The men soon drop the subject of war, instead reminiscing about their experiences as new recruits in the training camp. Kropp reminds them of their training corporal Himmelstoss’s favorite drill, which required the men to repeatedly practice how they would change trains at the Lohne railway junction. Though training involved long hours of instruction, physical exercise, and chores, it was paradise compared to the front. Paul says the men “dare not” think back any further, as that would involve discussing their lives before the war.
Though they hated it at the time, now the men see training camp as a kind of pleasant childhood. They fondly remember the mindless drills as part of a simpler, more innocent time, before they knew what was in store for them at the front. Thinking about their real childhoods would bring up dangerous emotions. It’s as if their lives now begin and end with the war—the men can’t, or won’t, imagine a time before they were soldiers.
The air-fight ends when the German airplane is shot down. Kropp, who has lost the bet, grudgingly hands over the last beer to the victorious Kat. Paul is still thinking about Himmelstoss, who was a postman before the war began. When Paul wonders aloud how the man became such a bully, Kat replies that every man is “essentially a beast,” who conceals his true nature with “a little decorum.” As soon as a man gets a little power, however, he inevitably abuses it, and in the process reveals his animalistic character.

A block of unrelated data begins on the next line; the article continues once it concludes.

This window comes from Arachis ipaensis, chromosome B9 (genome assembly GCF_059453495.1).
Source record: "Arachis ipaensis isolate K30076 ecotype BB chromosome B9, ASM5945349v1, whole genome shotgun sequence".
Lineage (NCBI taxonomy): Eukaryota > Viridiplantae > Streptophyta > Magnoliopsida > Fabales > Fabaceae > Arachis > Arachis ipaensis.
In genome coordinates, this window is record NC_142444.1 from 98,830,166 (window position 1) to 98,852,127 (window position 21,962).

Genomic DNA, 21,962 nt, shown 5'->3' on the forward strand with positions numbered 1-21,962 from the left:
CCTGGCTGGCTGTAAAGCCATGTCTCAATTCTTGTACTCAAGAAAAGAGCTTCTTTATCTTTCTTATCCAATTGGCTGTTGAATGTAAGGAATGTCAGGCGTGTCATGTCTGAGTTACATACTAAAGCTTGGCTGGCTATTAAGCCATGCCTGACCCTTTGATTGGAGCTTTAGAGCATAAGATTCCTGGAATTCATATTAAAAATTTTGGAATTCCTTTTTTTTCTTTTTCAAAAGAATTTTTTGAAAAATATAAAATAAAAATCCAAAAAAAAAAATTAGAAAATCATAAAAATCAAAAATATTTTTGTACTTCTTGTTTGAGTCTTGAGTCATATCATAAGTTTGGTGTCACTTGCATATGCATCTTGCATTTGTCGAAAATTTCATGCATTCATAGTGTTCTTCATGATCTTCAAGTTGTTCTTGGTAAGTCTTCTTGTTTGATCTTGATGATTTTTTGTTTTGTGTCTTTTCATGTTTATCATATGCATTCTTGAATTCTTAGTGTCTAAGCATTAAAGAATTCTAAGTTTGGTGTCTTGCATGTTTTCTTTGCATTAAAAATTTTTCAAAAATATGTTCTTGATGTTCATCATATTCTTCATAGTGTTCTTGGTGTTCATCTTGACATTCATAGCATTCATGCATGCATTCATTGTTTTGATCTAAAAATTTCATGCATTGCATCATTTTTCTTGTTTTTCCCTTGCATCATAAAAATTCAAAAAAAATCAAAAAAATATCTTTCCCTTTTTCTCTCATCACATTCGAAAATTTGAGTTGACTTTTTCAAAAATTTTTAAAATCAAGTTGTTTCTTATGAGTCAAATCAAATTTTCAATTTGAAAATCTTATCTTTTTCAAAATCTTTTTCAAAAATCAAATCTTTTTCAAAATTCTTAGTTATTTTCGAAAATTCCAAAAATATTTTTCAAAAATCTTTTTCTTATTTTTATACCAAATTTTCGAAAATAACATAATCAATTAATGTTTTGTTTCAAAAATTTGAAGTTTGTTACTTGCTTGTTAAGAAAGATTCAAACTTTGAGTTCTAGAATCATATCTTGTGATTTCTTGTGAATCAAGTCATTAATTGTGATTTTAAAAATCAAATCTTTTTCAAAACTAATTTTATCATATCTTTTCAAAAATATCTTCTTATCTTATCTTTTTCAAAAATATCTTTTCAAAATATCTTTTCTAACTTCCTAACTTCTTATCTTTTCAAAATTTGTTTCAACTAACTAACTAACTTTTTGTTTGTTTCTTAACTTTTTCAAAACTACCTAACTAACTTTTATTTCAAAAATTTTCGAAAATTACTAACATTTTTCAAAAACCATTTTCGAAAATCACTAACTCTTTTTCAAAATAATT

For the pilot of the German plane, the outcome of the airfight may be a matter of life and death; for Kat and Kropp, it’s simply a chance to win or lose a beer. Their bet seems callous, but it is ultimately harmless, since they have no actual power over who lives and who dies. The real animals are the generals and other leaders, the men who do have such power, to exercise (and abuse) as they wish.
Suddenly, Tjaden runs up to the men with an announcement: Himmelstoss has been sent to serve on the front. Though none of the men like Himmelstoss, Tjaden has a special grudge against him. During their training, Himmelstoss devised a cruel method for “curing” Tjaden of his chronic bedwetting, which he wrongly believed was pure laziness. He assigned Tjaden to a bunk bed with another bed-wetter named Kindervater, and then forced the men to trade off sleeping in the lower bunk. The plan was a failure, but it instilled in Tjaden a fiery hatred for the corporal.
Himmelstoss’s method failed because it was based on a flawed understanding of Tjaden’s problem. Himmelstoss is not a keen judge of character, and like many of the superior officers in the novel, he seems to be incapable of grasping the bigger picture. He tries to solve everything with force, leading only to pain and humiliation.
Paul recalls how the men had finally gotten back at Himelstoss after weeks of plotting. One night, they snuck up on him as he walked back to the barracks from the pub. Throwing a sheet over his face so he could not identify them, the men proceeded to give Himmelstoss a savage beating with a whip. At one point, Paul remembers, Haie and Tjaden became so brutal the others had to drag them away to get a turn. Himmelstoss trained the men to act ruthlessly; the attack demonstrates that they internalized the message. After hearing the story of their triumph over the corporal, one old veteran described the soldiers as “young heroes.”
The beating illustrates the truth of Kat’s claim that a little power inevitably brings out men’s animalistic instincts. Though Himmelstoss tormented the men for weeks, their premeditated attack seems far more violent than anything he inflicted upon them. In training them for war, Himmelstoss inadvertently gave the soldiers a means of rebelling against his tyrannical rule. The old soldier’s comment recalls the “Iron Youth” title from Kantorek’s letter, but suggests a different, much more cynical view of heroism.